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  • 1. Technology and Learning Barbara Kinast Susan Swan Smith George Washington University Educ 246 Spring 2010

2. Outline

  • I. Objective
  • II. Introduction
  • III. Research Supporting Technologys Effectiveness
  • IV. Research Refuting Technologys Effectiveness
  • V. Resources

3. I. Objectives

  • Convey a high-level understanding of recent research on technologys effectiveness in K-12 education
  • Spur consideration of technology-related issues that will face you as administrators
  • Provide context for each of you to decide what the role of technology in K-12 education should be

4. II. Introduction

  • Education is rich and intellectually rewarding,
  • entailing the posing of questions,
  • the examination of issues and
  • the search for adequate evidence.
  • - John Dewey (1933)
  • How We Think
  • The Question is:
  • Does technology help or hinder
  • education as Dewey characterizes it?

5. II. Introduction (Barron, 2003) 6.

  • Supportive Research
  • Our doubts are traitors,
  • And make us lose the good we oft might win
  • By fearing to attempt.
  • - Shakespeare
  • Measure for Measure(1.4)
  • Studies by Discipline
  • Studies on Teaching and Learning
  • Studies on 21 stCentury Students
  • Expectations & Suggestions

7. III.Supportive Research, cont.

  • Language Arts/English:
  • When students had computer assistance in Canadian literacy classes they demonstrated:
  • a higher level of engagement,
  • more active participation in class,
  • a deeper level of understanding.
  • Regardless of teacher knowledge or attitude.
  • (Davis, 2009)
  • Mathematics:
  • Key inequities in computer use are not in how often they are used, but how they are used.
  • Computer use to teach higher-order thinking skills, had a significant positive impact on eighth graders scores.
  • (Wenglinsky, 1998)

8. III.Supportive Research, cont.

  • Social Studies & History :
  • Students scores increase when technology is used because:
  • They have greater interest in doing research after exploring electronic resources,
  • Access to primary sources brings history alive for them, and
  • Their diverse learning styles were addressed.
  • Professional developmentimproved
  • Teachers technology skills,
  • Their teaching skills, and
  • Their confidence in using technology.
  • (Taylor, 2006)
  • Science:
  • Long-term, authentic research projects using information technology improved students:
  • Attitudes toward,
  • Perceptions of, and
  • Self-confidence in science.
  • Previous studies without the imbedded IT component were inconclusive.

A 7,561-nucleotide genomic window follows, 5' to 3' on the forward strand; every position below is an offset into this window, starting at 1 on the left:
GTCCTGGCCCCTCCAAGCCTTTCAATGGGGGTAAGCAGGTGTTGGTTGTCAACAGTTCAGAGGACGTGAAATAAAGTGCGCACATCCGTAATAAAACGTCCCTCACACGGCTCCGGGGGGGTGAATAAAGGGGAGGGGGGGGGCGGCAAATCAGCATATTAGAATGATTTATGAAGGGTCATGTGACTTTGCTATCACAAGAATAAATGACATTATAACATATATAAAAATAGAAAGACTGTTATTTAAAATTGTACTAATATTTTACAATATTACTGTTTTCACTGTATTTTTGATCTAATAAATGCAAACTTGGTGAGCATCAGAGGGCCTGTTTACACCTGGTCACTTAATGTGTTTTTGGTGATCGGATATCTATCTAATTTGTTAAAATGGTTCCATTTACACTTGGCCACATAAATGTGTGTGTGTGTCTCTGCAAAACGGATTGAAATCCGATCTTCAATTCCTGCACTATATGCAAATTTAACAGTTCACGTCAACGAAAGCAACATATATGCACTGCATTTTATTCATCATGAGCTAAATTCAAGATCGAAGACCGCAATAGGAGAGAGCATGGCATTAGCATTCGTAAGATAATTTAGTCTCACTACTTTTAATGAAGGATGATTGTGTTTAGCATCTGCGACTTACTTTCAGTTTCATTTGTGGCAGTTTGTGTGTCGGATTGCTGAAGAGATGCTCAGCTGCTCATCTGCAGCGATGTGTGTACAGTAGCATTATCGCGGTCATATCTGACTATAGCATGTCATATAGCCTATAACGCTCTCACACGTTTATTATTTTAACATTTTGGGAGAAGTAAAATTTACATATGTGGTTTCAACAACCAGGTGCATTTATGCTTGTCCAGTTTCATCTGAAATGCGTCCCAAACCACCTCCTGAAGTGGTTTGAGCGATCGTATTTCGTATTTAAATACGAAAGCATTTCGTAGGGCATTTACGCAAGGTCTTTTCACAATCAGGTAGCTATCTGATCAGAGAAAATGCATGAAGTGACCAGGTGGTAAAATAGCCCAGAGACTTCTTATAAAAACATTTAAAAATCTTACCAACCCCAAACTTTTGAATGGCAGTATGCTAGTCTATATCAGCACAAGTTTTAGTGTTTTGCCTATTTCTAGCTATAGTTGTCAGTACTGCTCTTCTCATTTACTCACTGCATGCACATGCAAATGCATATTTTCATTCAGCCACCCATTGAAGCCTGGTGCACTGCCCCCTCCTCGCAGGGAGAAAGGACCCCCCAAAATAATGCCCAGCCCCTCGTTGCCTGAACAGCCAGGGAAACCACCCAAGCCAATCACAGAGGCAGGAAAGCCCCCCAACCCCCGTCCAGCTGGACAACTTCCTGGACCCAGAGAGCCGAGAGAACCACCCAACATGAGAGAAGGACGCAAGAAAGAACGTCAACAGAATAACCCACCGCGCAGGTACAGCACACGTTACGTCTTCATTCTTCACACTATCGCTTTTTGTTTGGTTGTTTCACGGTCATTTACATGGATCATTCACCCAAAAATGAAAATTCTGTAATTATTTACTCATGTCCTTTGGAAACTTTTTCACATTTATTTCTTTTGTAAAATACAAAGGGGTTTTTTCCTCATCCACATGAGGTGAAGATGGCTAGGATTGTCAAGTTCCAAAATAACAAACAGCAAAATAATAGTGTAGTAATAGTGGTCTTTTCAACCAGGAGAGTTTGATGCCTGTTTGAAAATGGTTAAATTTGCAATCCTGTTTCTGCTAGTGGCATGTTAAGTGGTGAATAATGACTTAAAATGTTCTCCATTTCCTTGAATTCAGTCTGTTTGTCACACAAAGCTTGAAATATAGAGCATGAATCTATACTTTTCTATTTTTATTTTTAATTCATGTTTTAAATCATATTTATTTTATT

• (Kaya, 2007)

9. III.Supportive Research, cont.

  • Teaching Practices:
  • When one-to-on laptop program & professional development implemented:
  • increased student-centered teaching,
  • increased tool-based teaching, and
  • increased meaningful use of technology.
  • Some classroom practices did not change:
  • classroom organization, and
  • assessment practices.
  • The most significant changes were observed in areas where the professional development program had placed emphasis.
  • (Dawson, Cavanaugh and Ritzhaupt, 2008)

10. III.Supportive Research, cont.

  • Learning:
  • Students who use technologically innovative study methodsortraditional study methods do well on exams and attend class regularly.
  • Students who dobothdo not score as well or attend class as regularly; possibly because they do not feel they need to attend class and therefore miss important interpersonal interactions.
  • Students who doneither(no surprise) do more poorly than either of the other groups.
  • (Debevec, Shih and Kashyap, 2006)
  • Assessment:
  • Studentswho use 24/7 (web-based) access to performance measures regularly:
  • Are more motivated,
  • Perform better, and
  • Demonstrate self-regulating behavior.
  • Parentswho have access to performance measures feel:
  • More included in educational process, and
  • Better informed by teachers.
  • (Zappe, 2002)

11. III.Supportive Research, cont.

  • Student Expectations:
  • View the internet as integral to learning,
  • See internet as combination virtual textbook, tutor, study group, guidance counselor and backpack,
  • Use internet educationally outside the school day, and
  • Think not-so-engaging uses of technology are predominant in their classes.
  • Student Recommendations:
  • Better align classroom activities with how they use the Internet outside of class,
  • Increase the quality of technology and information available to them,
  • Put more emphasis on professional development for teachers and on media literacy skills for themselves, and, they caution,
  • The digital divide is a reality to be taken seriously.
  • (Pew, 2002)

12. IV.Contradictory Evidence

  • Once a new technology rolls over you,
  • if youre not part of the steamroller,
  • youre part of the road.
  • - Stewart Brand
  • Is technology worth the money spent?
  • Does technology produce higher achievement?

13. IV.Contradictory Research, cont.

  • Cost v. Benefit of Technology:
  • Computer-Aided Instruction (CAI):
  • requires a large investment of funds
  • leads to a decrease in funding of other programs
  • Results of study:
  • No evidence that increased use of computers raised scores
  • In some cases, students with increased computer use experienced a decrease in scores.